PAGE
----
Lance McWhorter, Escoffier Online Graduate; Executive Chef/Owner, Culture ETX; Food Network’s “Chopped” Contestant

Some Vocational Programs May Not Be Eligible for Federal Financial Aid

This will depend entirely on the school and the program. In general, schools must be accredited in order for students to qualify for federal financial aid. So if you need funding, make accreditation a prerequisite during your school search.

Escoffier’s Austin and Boulder schools — including the online programs through the Boulder campus — are both nationally accredited. So eligible students can pursue funding like Pell Grants and Direct Loans from the federal government.

Female Escoffier student mixing and whisking a bowl

A Degree or Diploma Proves Your Dedication to Your Trade

You may be sold on a vocational career. But do you have to attend school at all in order to achieve your goals? After all, in the culinary world, there are chefs, bakers, and pastry chefs who didn’t go to culinary or pastry school.

While a culinary school education isn’t a prerequisite for a successful career, it can be a major point in your favor when it comes to hiring decisions and career advancement. Degrees and diplomas prove that you have a foundation of technical skills. Plus, that credential shows employers that cooking isn’t just a hobby or even a job for you. It’s a career. You’ve invested in your education and the ongoing development of your skills. And that makes you an attractive candidate to potential employers and mentors alike.

Escoffier culinary arts graduate Max Feist“Honestly, without [culinary education] I wouldn’t be nearly as successful. The knowledge I gained helped me rise quickly as a chef. I may have still started at the bottom rungs of the ladder but I certainly wouldn’t be working where I am now.”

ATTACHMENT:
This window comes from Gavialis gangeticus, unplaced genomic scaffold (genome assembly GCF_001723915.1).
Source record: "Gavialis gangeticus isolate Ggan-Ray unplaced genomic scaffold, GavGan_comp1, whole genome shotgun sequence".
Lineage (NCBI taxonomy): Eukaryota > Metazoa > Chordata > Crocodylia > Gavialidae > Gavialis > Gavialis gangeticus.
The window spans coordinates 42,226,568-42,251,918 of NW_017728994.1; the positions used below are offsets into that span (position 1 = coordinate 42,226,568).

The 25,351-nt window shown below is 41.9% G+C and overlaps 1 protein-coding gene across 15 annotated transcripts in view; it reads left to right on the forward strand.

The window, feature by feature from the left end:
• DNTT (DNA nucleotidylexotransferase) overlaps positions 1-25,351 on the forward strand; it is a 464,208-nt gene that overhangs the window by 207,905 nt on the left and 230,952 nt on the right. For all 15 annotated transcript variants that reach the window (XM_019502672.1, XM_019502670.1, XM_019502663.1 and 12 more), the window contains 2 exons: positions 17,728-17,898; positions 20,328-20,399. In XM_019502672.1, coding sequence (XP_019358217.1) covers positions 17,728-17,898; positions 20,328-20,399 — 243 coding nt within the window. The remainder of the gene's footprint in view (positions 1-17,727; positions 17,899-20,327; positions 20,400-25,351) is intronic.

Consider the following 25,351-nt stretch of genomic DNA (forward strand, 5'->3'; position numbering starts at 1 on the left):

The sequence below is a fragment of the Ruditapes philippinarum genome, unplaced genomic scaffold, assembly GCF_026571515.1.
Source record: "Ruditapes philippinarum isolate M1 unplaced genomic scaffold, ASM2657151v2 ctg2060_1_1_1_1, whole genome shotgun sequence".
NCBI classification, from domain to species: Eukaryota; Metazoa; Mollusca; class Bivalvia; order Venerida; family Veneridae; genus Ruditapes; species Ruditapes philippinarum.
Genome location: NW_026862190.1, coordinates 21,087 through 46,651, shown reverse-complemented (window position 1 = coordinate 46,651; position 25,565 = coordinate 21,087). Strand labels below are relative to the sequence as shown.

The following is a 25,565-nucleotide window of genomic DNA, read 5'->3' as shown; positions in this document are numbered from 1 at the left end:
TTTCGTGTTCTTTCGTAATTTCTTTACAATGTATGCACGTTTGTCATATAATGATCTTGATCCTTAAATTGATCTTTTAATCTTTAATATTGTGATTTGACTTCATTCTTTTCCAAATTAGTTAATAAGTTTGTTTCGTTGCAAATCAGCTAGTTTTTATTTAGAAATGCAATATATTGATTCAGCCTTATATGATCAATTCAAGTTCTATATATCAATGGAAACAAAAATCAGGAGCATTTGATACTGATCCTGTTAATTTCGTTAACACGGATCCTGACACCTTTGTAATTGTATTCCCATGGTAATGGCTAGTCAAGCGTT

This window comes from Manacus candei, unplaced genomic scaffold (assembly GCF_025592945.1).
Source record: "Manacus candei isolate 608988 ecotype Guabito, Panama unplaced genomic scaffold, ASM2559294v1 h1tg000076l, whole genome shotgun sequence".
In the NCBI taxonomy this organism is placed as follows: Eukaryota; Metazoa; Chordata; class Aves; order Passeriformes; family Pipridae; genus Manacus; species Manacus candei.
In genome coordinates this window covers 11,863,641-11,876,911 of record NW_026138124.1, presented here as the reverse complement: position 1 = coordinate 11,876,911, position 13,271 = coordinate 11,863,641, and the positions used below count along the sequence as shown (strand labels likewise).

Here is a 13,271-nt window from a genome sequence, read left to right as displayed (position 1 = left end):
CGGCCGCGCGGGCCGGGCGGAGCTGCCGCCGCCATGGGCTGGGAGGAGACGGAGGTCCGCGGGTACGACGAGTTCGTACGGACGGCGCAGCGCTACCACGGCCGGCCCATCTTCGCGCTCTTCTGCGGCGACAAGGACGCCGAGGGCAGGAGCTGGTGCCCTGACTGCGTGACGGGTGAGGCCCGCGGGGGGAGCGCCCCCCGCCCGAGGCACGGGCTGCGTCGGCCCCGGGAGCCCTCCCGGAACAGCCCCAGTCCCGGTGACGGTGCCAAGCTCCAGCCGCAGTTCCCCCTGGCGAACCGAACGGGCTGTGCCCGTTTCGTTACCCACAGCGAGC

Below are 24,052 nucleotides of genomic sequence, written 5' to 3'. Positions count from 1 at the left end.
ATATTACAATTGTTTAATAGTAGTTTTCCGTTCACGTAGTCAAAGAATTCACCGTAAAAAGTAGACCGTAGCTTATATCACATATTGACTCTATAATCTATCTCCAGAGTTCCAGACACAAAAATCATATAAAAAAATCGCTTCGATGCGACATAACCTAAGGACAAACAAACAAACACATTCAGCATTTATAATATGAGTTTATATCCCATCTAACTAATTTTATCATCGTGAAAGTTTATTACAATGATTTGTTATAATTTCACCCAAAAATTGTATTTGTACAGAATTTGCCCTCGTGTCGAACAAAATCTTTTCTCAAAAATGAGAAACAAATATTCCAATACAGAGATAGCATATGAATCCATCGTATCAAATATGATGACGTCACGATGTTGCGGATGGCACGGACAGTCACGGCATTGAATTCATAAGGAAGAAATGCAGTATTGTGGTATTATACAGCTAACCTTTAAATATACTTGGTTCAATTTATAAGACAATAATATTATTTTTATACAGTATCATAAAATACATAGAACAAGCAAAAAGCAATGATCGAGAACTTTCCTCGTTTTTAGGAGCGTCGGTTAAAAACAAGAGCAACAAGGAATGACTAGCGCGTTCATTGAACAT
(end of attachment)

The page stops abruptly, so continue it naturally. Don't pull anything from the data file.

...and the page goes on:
Max Feist, Boulder Culinary Arts Graduate

Escoffier student holding their dessert creations on a white plate

Who Benefits Most from Vocational School?

With all that in mind, is vocational education the right choice for you?

Ask yourself these questions.

Is Vocational School Right For Me?

  • Do I want to start working in my chosen profession as soon as possible?
  • Do I want to be in a practical, applied learning environment?
  • Is cost an important factor in choosing my school?
  • Do I want to graduate with less student loan debt?
  • Do I need a flexible schedule to fit into my work or life obligations?

If you can answer “yes” to these questions, then you should seriously consider a trade-based education.

Vocational school can be a particularly good fit for those who are looking to change careers later in life. With an average age of 28, students pursuing occupational skills are often adults working on a second or even third career!6

Are You Ready?

Trade and vocational schools are one of the best options for those who know what they want and are ready to make it happen. As college costs continue to skyrocket, expect to see more and more high school graduates choosing to study a useful, career-building skill set!

If you’re ready for a practical education that will get you closer to achieving your dreams, contact us today to get started!

To read more about culinary education, try these articles next:

1Student Research Foundation
2State University
3NCES
4The Atlantic
5Careers School Now
6NCES